Justin Walter is one of the few people on this earth capable of playing and maximizing the potential of the electronic valve instrument (EVI). These etudes on the capabilities of the EVI have become the prime subject of Walter’s solo discography, with the highlight so far being 2017’s Unseen Forces. The breadth of colors and emotions that the EVI can awaken within Walter’s shifting context is exquisite. Its navigation through dark and melancholic passages while touching upon the drone and minimal concepts forms a solid basis. At the same time, these traversals of the cosmos in a grand, over-the-top manner are achieved through subtle means. It is one of the prime examples of the “less is more” school of thought. Walter now returns to further establish this philosophy with the follow-up to Unseen Forces in Destroyer.
The foundation is unchanged as Walter shifts through all the different faces of the EVI. The minimalistic touch remains as the sparse elements of “New Pads” and its glacial progression reach great depths of nostalgia and melancholy. This is the earthy tone of Destroyer, highlighted also through the jazz themes that “Fear 17” shifts through. It naturally clicks with the electronic backbone that Walter brings in. The laidback approach of “Cliff the Cloud Catcher” establishes a primal rhythmic component, while the guitar-like lead work creates an exciting contrast. This lounge ambiance further blossoms through the delicate progression of “11.27” as the slow procession marches into an unknown space.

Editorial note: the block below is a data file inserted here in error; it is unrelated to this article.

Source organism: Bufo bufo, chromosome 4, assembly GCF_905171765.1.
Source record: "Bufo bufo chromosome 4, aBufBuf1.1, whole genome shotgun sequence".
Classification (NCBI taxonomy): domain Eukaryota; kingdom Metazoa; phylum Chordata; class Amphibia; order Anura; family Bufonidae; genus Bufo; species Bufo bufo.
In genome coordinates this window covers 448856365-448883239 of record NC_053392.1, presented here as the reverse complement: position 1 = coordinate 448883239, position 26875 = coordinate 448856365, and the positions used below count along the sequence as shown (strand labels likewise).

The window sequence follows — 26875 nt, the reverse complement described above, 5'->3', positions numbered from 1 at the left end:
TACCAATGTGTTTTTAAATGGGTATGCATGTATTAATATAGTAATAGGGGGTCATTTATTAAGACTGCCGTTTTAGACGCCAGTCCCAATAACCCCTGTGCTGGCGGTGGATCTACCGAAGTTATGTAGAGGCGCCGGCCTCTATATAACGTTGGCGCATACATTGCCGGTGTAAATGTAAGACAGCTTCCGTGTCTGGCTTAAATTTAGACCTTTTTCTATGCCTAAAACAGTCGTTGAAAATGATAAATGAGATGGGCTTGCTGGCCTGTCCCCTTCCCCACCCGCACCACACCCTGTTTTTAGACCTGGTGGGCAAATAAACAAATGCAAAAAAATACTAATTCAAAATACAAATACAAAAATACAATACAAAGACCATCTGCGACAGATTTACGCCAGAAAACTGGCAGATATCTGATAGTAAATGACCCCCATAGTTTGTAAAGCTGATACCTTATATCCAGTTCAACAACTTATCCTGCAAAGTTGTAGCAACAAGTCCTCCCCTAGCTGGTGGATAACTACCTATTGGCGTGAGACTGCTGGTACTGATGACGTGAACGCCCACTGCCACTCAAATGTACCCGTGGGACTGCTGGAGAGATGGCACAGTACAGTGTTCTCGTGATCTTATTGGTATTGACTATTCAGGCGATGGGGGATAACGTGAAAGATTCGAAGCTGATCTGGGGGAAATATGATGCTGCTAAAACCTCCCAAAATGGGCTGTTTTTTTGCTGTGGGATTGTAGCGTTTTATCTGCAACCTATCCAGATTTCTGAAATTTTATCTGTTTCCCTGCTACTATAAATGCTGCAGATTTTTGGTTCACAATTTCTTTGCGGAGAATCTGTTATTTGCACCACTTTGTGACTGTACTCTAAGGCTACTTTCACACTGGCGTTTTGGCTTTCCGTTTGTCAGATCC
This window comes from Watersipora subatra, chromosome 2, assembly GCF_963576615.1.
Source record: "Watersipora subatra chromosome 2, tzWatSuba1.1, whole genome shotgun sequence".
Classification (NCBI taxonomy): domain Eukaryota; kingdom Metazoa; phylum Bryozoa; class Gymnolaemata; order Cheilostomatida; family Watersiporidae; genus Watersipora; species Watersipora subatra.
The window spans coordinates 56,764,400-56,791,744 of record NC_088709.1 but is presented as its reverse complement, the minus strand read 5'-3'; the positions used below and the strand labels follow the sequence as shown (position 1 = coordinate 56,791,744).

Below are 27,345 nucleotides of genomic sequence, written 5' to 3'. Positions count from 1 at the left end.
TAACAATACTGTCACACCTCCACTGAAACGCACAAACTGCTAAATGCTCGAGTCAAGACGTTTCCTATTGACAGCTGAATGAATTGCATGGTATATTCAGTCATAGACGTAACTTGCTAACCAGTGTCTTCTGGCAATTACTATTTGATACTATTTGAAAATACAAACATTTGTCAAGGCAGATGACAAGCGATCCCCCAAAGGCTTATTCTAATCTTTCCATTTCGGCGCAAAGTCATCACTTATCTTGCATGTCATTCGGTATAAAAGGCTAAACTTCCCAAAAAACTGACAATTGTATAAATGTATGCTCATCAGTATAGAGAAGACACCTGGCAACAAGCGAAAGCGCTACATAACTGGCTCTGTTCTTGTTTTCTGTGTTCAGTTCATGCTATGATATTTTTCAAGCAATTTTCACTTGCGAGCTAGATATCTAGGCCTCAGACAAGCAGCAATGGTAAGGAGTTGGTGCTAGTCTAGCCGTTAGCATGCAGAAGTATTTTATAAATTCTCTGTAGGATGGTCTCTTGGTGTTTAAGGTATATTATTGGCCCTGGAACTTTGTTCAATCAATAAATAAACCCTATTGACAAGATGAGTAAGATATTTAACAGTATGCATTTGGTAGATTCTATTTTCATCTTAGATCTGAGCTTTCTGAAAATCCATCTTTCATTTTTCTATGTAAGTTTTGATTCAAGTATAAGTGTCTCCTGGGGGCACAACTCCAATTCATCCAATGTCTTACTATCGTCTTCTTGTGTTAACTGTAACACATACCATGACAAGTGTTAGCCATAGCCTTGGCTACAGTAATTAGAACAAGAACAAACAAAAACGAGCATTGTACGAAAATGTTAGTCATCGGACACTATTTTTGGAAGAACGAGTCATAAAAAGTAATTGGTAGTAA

While the timbre and manifestation of Destroyer become harsher, as the heavy sonic artifacts come down in the title track or the poignant percussion keeps hammering down in “For Us”, it is the dissolution that offers the more exciting pathways. The opening track introduces this approach, as the drone background squeezes the air out of the space. It is a heavy tone, yet it arrives with a soulful rendition, as heard in “Transitions”.
The interaction of this mode with an electronic touch creates another contrast for Walter, the interchangeability of these domains becoming centric in Destroyer. It also opens up this grand exploration of space and time through the EVI, reaching a cosmic level at times like “Inner Voices”. While there is a certain coldness to this boundless expanse, Walter still colors it with further emotion. “Radio Contact” sees the soundscapes shift towards a serene and ethereal identity, while “Slow Walkers” crafts a mesmerizing aural picture through an understated rendition.
Justin Walter still achieves his vision of a rich and colorful work established through subtle means. What defines Destroyer is the same thing that is true of its predecessor, in that it is a work of great economy. Walter knows exactly what strings to pull at which time and how the most minuscule amount of exerted energy can have the maximal effect. So, while it is not so much a change but rather a continuation of Unseen Forces, Destroyer achieves its end goal. It establishes an immersive world filled with wonder and emotion.